Reinforcement and Directional Learning in the Ultimatum Game with Responder Competition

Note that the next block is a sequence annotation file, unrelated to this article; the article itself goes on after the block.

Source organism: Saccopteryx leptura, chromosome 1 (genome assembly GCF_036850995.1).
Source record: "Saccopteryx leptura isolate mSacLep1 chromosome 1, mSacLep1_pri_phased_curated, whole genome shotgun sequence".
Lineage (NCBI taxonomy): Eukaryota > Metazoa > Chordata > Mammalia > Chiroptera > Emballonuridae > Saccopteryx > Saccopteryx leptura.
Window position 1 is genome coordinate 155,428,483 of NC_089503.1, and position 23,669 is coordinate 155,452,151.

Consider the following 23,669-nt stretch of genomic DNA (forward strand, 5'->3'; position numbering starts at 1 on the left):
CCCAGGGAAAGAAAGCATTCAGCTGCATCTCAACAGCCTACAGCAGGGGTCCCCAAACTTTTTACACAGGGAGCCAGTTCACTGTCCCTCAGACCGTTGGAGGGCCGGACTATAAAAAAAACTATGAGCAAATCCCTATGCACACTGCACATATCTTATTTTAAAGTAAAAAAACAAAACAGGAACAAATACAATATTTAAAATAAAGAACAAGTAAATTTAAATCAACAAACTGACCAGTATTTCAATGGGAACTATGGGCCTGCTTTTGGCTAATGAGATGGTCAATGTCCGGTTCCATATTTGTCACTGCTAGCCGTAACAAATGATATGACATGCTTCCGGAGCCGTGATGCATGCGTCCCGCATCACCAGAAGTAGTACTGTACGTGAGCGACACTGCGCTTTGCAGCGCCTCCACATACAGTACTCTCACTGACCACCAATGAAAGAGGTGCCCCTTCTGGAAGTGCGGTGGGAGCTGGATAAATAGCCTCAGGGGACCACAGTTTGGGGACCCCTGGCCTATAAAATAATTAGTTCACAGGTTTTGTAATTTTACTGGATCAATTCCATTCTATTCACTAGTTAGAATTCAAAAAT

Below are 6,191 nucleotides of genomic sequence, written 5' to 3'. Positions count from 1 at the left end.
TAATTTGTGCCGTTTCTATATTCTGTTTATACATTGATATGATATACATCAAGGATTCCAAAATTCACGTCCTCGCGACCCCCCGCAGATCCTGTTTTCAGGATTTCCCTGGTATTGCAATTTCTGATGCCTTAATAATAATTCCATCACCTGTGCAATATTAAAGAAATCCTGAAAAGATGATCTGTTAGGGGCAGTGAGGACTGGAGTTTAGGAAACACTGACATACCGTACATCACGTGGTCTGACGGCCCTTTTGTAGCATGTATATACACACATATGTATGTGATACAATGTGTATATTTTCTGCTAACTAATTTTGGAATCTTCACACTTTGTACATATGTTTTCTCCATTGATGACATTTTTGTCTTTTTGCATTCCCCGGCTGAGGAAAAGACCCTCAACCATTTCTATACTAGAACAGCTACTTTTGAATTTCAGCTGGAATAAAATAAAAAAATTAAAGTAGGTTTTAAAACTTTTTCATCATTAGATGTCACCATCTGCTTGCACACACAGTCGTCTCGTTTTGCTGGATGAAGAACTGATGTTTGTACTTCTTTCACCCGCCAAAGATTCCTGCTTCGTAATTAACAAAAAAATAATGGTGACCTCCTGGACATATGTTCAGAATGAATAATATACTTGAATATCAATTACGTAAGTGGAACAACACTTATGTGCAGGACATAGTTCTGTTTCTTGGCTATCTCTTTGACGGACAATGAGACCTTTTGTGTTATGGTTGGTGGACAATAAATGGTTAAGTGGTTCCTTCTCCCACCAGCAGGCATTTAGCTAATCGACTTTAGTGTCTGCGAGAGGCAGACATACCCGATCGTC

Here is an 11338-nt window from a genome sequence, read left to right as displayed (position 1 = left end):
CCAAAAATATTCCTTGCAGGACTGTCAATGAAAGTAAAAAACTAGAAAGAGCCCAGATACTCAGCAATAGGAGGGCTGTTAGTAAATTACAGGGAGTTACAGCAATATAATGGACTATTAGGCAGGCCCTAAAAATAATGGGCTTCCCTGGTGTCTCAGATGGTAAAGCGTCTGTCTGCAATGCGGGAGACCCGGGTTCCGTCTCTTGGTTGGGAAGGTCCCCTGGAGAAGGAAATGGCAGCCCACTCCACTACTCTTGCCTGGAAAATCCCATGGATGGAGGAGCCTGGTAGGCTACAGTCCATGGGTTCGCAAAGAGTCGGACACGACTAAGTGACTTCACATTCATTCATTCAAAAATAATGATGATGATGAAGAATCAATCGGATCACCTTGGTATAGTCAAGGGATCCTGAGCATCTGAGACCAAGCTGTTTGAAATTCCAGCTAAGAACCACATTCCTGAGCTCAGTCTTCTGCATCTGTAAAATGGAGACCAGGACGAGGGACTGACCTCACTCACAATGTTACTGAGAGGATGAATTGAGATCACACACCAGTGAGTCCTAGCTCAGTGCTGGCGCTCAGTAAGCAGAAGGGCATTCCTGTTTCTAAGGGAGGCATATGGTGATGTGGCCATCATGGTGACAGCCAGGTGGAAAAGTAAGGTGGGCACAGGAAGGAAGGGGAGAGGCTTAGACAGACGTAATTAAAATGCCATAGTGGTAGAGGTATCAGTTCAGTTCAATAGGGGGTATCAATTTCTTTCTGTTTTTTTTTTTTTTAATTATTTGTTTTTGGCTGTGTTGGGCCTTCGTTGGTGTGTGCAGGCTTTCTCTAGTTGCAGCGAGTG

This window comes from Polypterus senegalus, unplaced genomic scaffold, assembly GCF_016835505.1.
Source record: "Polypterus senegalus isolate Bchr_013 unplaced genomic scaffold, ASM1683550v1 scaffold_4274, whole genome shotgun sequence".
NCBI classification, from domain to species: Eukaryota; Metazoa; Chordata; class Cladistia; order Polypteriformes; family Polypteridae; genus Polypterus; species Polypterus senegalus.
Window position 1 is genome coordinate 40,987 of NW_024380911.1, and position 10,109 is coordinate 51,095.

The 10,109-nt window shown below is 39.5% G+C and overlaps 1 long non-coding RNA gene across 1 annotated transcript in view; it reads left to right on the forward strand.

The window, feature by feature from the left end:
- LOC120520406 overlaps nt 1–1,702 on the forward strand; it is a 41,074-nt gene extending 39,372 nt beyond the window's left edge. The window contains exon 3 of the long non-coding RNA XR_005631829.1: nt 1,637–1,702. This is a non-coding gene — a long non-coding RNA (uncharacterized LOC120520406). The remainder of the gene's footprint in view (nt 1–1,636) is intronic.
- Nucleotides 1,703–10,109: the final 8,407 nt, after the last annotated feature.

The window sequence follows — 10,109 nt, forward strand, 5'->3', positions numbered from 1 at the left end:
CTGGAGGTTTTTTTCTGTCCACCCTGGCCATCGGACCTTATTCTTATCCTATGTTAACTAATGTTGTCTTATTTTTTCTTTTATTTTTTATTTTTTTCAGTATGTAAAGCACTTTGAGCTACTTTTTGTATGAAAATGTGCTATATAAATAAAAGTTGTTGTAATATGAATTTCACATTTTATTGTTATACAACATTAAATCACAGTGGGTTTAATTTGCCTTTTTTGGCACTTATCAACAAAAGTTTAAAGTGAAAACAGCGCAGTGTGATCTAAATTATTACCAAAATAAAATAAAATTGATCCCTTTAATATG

Demands in the Ultimatum Game in its traditional form with one proposer and one responder are compared with demands in an Ultimatum Game with responder competition. In this modified form one proposer faces three responders who can accept or reject the split of the pie. Initial demands in both ultimatum games are quite similar, however in the course of the experiment, demands in the ultimatum game with responder competition are significantly higher than in the traditional case with repeated random matching. Individual round-to-round changes of choices that are consistent with directional learning are the driving forces behind the differences between the two learning curves and cannot be tracked by an adjustment process in response to accumulated reinforcements. The importance of combining reinforcement and directional learning is addressed. Moreover, learning transfer between the two ultimatum games is analyzed. Copyright Kluwer Academic Publishers 2003
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